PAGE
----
The risk–benefit ratio of adjuvant ipilimumab at this dose and schedule requires additional assessment based on distant metastasis-free survival and overall survival endpoints to define its definitive value.
—Alexander M.M. Eggermont, MD, PhD, and colleagues
In the phase III European Organisation for Research and Treatment of Cancer (EORTC) 18071 trial reported in The Lancet Oncology, Alexander M.M. Eggermont, MD, PhD, Director General of the Gustave Roussy Cancer Center in Villejuif, France, and colleagues found that adjuvant therapy with the immune checkpoint inhibitor ipilimumab (Yervoy) significantly improved recurrence-free survival vs placebo in patients with completely resected stage III melanoma (ie, with regional lymph node involvement) at high risk of recurrence.1 Ipilimumab was associated with a high rate of immune-related adverse events.
In this double-blind trial, 951 patients with stage III cutaneous melanoma (excluding lymph node metastasis ≤ 1 mm or in-transit metastasis) and adequate resection of lymph nodes who had not received previous systemic therapy were enrolled at 91 hospitals in 19 countries and randomly assigned between July 2008 and August 2011 to receive ipilimumab (n = 475) or placebo (n = 476). The study drug was given as an intravenous infusion of 10 mg/kg every 3 weeks for four doses and then every 3 months for up to 3 years. The primary endpoint was recurrence-free survival on independent review in the intention-to-treat population.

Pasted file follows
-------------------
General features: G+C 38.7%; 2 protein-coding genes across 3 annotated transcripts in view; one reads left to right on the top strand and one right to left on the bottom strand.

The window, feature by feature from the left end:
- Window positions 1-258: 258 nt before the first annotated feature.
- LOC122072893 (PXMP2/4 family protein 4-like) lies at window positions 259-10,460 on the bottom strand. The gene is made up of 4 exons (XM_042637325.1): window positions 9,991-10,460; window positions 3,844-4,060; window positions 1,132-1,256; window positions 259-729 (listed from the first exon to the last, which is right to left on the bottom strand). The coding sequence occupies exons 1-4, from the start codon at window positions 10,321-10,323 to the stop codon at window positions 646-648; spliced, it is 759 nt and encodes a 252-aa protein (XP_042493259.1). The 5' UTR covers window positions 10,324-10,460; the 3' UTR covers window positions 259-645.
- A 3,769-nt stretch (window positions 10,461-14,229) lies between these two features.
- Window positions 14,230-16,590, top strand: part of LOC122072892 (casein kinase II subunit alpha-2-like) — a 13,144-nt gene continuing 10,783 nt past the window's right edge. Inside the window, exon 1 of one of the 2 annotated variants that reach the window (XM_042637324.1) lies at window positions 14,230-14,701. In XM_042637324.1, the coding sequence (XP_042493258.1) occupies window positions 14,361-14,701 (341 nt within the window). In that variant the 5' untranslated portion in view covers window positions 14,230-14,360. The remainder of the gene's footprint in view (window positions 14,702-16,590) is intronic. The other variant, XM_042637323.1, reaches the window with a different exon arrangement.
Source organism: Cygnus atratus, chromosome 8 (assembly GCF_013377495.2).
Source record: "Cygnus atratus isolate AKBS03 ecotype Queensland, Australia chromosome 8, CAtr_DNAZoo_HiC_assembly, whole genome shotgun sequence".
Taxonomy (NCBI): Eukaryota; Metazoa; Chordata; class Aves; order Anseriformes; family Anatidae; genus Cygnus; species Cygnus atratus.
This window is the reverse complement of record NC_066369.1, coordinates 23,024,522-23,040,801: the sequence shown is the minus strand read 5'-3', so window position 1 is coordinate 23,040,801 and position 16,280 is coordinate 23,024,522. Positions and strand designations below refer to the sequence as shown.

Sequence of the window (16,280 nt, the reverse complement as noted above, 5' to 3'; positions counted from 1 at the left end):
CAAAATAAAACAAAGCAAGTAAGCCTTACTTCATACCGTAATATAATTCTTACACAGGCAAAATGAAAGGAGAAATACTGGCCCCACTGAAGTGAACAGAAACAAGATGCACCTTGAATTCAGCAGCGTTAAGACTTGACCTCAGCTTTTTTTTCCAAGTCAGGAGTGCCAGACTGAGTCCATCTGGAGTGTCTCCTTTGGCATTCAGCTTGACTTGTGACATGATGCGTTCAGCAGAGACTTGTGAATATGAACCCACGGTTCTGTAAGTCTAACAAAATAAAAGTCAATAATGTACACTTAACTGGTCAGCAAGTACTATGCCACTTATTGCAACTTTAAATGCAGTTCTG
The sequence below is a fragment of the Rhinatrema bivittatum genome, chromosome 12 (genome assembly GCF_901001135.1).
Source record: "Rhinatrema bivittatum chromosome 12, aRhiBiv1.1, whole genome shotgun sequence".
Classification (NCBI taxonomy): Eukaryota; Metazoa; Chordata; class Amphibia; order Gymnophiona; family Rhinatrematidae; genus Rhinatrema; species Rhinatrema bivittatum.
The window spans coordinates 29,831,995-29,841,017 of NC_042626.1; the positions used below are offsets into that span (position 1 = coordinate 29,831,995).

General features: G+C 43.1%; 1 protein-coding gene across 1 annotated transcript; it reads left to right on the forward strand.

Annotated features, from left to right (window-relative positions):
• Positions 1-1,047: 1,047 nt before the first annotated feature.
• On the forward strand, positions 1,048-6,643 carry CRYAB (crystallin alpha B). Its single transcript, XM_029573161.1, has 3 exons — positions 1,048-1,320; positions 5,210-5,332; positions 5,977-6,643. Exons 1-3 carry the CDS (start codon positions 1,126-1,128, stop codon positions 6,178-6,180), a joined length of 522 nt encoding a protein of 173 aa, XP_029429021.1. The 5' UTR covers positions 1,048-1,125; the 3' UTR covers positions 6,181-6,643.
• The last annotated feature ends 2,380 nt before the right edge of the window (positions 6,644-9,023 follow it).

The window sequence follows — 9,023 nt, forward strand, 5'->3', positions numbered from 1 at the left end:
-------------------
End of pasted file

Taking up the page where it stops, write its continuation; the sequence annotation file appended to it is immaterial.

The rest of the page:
The ipilimumab and placebo groups were generally balanced for age (median, 51 and 52 years, 17% and 18% ≥ 65 years), sex (62% male in both), stage provided at randomization (IIIA in 21% in both, IIIB in 38% in both, IIIC with 1–3 positive nodes in 15% and 17%, IIIC with ≥ 4 positive nodes in 15% and 16%), American Joint Committee on Cancer 2002 stage (IIIA in 21% and 18%), microscopic (44% and 41%) and macroscopic (56% and 59%) nodal involvement, number of nodes positive on pathology (1 in 46% in both, 2–3 in 34% and 33%, ≥ 4 in 20% and 21%), and ulceration (no in 54% and 51%, yes in 41% and 43%, unknown in 4% and 6%).
The median number of study medication doses was four in the ipilimumab group and eight in the placebo group, with 42% vs 70% receiving at least one maintenance dose and 29% vs 57% receiving at least seven doses (ie, approximately 1 year of treatment).
After a median follow-up of 2.74 years, median recurrence-free survival was 26.1 months (95% confidence interval [CI] = 19.3–39.3 months) in the ipilimumab group vs 17.1 months (95% CI = 13.4–21.6 months) in the placebo group (hazard ratio [HR] stratified by stage indicated at randomization = 0.75, 95% CI = 0.64–0.90, P = .0013). The effect of ipilimumab was consistent across subgroups, including benefit irrespective of number of positive nodes. The 1-, 2-, and 3-year recurrence-free survival rates were 63.5% vs 56.1%, 51.5% vs 43.8%, and 46.5% vs 34.8%.
Outcomes by Nodal Involvement and Ulceration